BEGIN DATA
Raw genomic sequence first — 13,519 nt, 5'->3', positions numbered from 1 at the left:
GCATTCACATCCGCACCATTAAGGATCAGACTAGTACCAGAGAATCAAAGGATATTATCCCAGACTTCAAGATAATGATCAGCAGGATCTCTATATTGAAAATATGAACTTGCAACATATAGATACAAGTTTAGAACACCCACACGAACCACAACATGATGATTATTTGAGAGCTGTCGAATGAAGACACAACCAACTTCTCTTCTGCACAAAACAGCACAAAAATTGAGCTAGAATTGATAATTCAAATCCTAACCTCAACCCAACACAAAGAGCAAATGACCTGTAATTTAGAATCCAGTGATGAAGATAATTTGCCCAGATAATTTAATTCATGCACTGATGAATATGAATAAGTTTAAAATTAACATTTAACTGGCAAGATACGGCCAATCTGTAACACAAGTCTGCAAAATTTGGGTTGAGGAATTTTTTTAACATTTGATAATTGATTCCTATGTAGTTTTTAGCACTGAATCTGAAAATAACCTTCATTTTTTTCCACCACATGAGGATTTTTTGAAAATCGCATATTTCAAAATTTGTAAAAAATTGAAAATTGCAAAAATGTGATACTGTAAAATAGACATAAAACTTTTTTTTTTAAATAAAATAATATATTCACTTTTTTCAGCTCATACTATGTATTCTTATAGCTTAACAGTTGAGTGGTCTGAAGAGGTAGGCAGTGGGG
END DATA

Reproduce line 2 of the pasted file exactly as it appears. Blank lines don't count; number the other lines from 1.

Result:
GCATTCACATCCGCACCATTAAGGATCAGACTAGTACCAGAGAATCAAAGGATATTATCCCAGACTTCAAGATAATGATCAGCAGGATCTCTATATTGAAAATATGAACTTGCAACATATAGATACAAGTTTAGAACACCCACACGAACCACAACATGATGATTATTTGAGAGCTGTCGAATGAAGACACAACCAACTTCTCTTCTGCACAAAACAGCACAAAAATTGAGCTAGAATTGATAATTCAAATCCTAACCTCAACCCAACACAAAGAGCAAATGACCTGTAATTTAGAATCCAGTGATGAAGATAATTTGCCCAGATAATTTAATTCATGCACTGATGAATATGAATAAGTTTAAAATTAACATTTAACTGGCAAGATACGGCCAATCTGTAACACAAGTCTGCAAAATTTGGGTTGAGGAATTTTTTTAACATTTGATAATTGATTCCTATGTAGTTTTTAGCACTGAATCTGAAAATAACCTTCATTTTTTTCCACCACATGAGGATTTTTTGAAAATCGCATATTTCAAAATTTGTAAAAAATTGAAAATTGCAAAAATGTGATACTGTAAAATAGACATAAAACTTTTTTTTTTAAATAAAATAATATATTCACTTTTTTCAGCTCATACTATGTATTCTTATAGCTTAACAGTTGAGTGGTCTGAAGAGGTAGGCAGTGGGG